Australian producers share their knowledge

One of the biggest perks of this business is the opportunity to learn new things about this absorbing, ever-changing subject. Yet even specialist wine writers have to be on just the right invitation list to have any chance of attending vertical tastings of top Burgundy Domaines or Bordeaux Châteaux. On the other hand, the Australians welcome us with open arms, appearing to be flattered that we want to hear their winemakers’ secrets. This openness must have contributed to Australia’s huge success in foreign markets. In the course of a week, I attended three fascinating tastings/seminars thanks to three South Australian producers: Grosset of Clare Valley, Yalumba of Eden Valley and St. Hallett of Barossa Valley. Focussing on Riesling, Viognier and Shiraz, this was a week tailor-made for members of the ABC Club.

Grosset Clare Valley Rieslings

xJeffrey Grosset trained in viticulture, but says that at that time, everything was focused on climate and not on site; yet the latter is something he considers crucial for Riesling. Australia is the world’s second largest producer of Riesling (though it grows ten times as much Chardonnay) and South Australia accounts for 75% of plantings. The Clare and Eden Valleys are recognised as the most important quality areas, and vines tend to be old, with few large companies planting Riesling until recently.
The Clare is the northernmost of the fine wine areas of South Australia. It is known for its warm-climate Shiraz and Cabernet, as well as for its intense Riesling.

So how does this stack up? The secret is in altitude and hillsides that allow Riesling a long hang time”,with the crucial few weeks before harvest having very cold nights. This provides vital acidity, yet the intense warmth and sunshine hours during the day provide a richer, riper style compared to Germany.

Grosset makes only dry wines and looks for intense lime and citrus flavours with a touch of minerality, what he describes as “pristine” Rieslings. His two single vineyard Rieslings are from quite different sites, in Watervale and Polish Hill. The Watervale area (famous for its lack of water!) has red loams and clay over a limestone, crumbly rock that allows the roots to reach down to the water. The relatively low fertility of the vineyard provides good intensity of flavour and yields that average 7 – 8 tons per hectare. The Polish Hill vineyard is prone to some water stress, and has low vigour, providing very low yields (a maximum of 6 .5 tons per hectare). Small berries and bunches “aren’t pretty enough to eat” jokes Grosset.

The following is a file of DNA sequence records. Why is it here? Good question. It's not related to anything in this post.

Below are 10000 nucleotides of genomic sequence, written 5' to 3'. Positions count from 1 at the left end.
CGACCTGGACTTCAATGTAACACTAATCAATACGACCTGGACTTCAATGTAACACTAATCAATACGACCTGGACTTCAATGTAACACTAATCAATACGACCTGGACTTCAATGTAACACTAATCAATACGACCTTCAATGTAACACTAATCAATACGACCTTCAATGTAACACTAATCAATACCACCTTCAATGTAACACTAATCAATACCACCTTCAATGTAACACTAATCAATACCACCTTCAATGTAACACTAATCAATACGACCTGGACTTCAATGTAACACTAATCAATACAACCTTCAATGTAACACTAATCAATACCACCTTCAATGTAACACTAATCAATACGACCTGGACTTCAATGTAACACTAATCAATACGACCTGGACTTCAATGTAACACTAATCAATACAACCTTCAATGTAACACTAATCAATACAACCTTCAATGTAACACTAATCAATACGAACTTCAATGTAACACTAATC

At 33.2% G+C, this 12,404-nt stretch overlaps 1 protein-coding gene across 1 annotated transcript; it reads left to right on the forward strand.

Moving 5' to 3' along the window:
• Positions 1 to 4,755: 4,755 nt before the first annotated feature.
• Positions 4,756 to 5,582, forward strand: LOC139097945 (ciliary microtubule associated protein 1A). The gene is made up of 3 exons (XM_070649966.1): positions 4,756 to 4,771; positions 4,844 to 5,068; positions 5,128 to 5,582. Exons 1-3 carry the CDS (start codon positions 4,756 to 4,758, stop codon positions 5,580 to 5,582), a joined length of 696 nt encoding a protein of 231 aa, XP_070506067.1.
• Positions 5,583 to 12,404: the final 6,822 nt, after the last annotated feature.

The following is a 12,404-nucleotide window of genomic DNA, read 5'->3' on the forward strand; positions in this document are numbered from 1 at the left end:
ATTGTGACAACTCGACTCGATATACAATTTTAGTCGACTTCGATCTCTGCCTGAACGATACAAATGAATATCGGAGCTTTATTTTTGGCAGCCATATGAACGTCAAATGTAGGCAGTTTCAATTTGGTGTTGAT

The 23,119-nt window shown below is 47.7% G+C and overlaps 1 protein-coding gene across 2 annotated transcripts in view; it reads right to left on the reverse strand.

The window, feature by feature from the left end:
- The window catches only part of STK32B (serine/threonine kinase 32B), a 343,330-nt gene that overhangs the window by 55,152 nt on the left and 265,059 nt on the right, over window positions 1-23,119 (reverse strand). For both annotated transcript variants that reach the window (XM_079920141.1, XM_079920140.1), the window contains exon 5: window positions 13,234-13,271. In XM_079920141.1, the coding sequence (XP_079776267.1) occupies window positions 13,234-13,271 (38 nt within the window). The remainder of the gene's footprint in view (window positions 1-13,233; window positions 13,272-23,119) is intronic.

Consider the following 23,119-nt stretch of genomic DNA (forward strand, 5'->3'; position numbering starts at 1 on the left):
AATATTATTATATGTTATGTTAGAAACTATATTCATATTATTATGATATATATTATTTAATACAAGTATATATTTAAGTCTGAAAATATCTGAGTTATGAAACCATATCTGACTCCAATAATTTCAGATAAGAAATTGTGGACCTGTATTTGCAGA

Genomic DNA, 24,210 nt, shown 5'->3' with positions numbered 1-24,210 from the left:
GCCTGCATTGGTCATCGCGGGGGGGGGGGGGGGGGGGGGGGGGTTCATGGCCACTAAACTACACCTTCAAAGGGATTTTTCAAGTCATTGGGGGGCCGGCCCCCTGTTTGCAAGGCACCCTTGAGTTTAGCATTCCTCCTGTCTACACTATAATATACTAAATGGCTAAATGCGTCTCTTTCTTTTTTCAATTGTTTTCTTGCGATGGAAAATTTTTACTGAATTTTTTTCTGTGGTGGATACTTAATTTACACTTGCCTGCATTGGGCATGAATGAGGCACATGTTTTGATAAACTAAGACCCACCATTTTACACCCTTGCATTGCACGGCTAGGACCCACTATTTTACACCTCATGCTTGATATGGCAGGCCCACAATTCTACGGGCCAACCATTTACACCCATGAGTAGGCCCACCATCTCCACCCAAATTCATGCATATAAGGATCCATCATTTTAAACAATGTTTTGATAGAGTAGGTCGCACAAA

To provide more finesse Grosset uses only free run juice and sells off his press wine. We tasted 11 vintages of both the Watervale and Polish Hill, from 2002 back to 1992, with the 2000 vintage onwards being bottled with Stelvin closures. The latter gave rise to as much discussion as the wines themselves, particularly concerning their ageing ability. Grosset, one of Australia’s leading advocates of Stelvin, is convinced that his Rieslings develop under Stelvin. The 2000 vintage confirmed this. He agrees the wines will age slower than under cork, but is completely exasperated by the variations between bottles under cork – amply proved at this event.

For me the stars were the almost pithy 2000, and the classic, mature 1996 Watervale, and, from Polish Hill, the pure limey 2001 and the deliciously steely 1998. Some of the older wines from both vineyards were most impressive, and Grosset made the point that amongst Australian producers, petrol, kerosene or even apricot flavours are considered a fault, instead they look for honey and toast in mature wines, which were much in evidence here.

Yalumba Viognier Seminar

xHosted by Louisa Rose, winemaker for Yalumba, this seminar brought in wine journalist Robert Joseph to set the scene for a tasting of Viognier from around the globe. “If Viognier were to be a colour, it would be orange” according to Joseph – and who could argue? The myriad of flavours includes the characteristic apricot, something that never surprises once you’ve visited Condrieu in July and tasted their succulent apricots, grown on the valley floor.